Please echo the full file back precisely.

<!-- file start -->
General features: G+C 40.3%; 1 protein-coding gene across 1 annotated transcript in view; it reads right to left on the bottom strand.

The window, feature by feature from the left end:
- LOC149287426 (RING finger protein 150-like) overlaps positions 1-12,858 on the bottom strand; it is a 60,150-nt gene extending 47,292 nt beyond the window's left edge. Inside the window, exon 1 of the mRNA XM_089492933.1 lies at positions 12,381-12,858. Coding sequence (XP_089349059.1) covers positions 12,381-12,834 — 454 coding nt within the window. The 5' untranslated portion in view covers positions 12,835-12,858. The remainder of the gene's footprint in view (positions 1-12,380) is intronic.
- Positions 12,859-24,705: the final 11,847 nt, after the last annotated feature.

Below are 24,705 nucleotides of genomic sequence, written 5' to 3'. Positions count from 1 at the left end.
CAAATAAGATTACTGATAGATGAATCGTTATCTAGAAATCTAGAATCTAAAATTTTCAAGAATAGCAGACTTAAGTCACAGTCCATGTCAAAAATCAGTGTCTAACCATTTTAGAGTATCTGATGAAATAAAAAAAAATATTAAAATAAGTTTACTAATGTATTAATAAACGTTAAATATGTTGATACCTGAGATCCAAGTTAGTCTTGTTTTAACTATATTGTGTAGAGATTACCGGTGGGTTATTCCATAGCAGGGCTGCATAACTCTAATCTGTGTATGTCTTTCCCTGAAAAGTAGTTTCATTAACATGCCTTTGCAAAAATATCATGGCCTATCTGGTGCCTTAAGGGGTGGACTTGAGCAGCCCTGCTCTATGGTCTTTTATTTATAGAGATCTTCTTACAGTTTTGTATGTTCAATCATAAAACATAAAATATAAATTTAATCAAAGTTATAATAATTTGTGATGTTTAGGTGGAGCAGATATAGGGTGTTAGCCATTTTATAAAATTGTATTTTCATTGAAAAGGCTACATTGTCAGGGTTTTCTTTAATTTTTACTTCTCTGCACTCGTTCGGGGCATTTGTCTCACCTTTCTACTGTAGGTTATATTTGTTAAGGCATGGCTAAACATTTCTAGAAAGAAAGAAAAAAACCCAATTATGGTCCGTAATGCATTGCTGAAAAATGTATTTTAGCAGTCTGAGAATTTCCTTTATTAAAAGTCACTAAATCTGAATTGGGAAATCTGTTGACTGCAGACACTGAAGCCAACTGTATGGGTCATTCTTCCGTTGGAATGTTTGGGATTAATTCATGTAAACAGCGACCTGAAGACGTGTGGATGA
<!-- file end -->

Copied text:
General features: G+C 40.3%; 1 protein-coding gene across 1 annotated transcript in view; it reads right to left on the bottom strand.

The window, feature by feature from the left end:
- LOC149287426 (RING finger protein 150-like) overlaps positions 1-12,858 on the bottom strand; it is a 60,150-nt gene extending 47,292 nt beyond the window's left edge. Inside the window, exon 1 of the mRNA XM_089492933.1 lies at positions 12,381-12,858. Coding sequence (XP_089349059.1) covers positions 12,381-12,834 — 454 coding nt within the window. The 5' untranslated portion in view covers positions 12,835-12,858. The remainder of the gene's footprint in view (positions 1-12,380) is intronic.
- Positions 12,859-24,705: the final 11,847 nt, after the last annotated feature.

Below are 24,705 nucleotides of genomic sequence, written 5' to 3'. Positions count from 1 at the left end.
CAAATAAGATTACTGATAGATGAATCGTTATCTAGAAATCTAGAATCTAAAATTTTCAAGAATAGCAGACTTAAGTCACAGTCCATGTCAAAAATCAGTGTCTAACCATTTTAGAGTATCTGATGAAATAAAAAAAAATATTAAAATAAGTTTACTAATGTATTAATAAACGTTAAATATGTTGATACCTGAGATCCAAGTTAGTCTTGTTTTAACTATATTGTGTAGAGATTACCGGTGGGTTATTCCATAGCAGGGCTGCATAACTCTAATCTGTGTATGTCTTTCCCTGAAAAGTAGTTTCATTAACATGCCTTTGCAAAAATATCATGGCCTATCTGGTGCCTTAAGGGGTGGACTTGAGCAGCCCTGCTCTATGGTCTTTTATTTATAGAGATCTTCTTACAGTTTTGTATGTTCAATCATAAAACATAAAATATAAATTTAATCAAAGTTATAATAATTTGTGATGTTTAGGTGGAGCAGATATAGGGTGTTAGCCATTTTATAAAATTGTATTTTCATTGAAAAGGCTACATTGTCAGGGTTTTCTTTAATTTTTACTTCTCTGCACTCGTTCGGGGCATTTGTCTCACCTTTCTACTGTAGGTTATATTTGTTAAGGCATGGCTAAACATTTCTAGAAAGAAAGAAAAAAACCCAATTATGGTCCGTAATGCATTGCTGAAAAATGTATTTTAGCAGTCTGAGAATTTCCTTTATTAAAAGTCACTAAATCTGAATTGGGAAATCTGTTGACTGCAGACACTGAAGCCAACTGTATGGGTCATTCTTCCGTTGGAATGTTTGGGATTAATTCATGTAAACAGCGACCTGAAGACGTGTGGATGA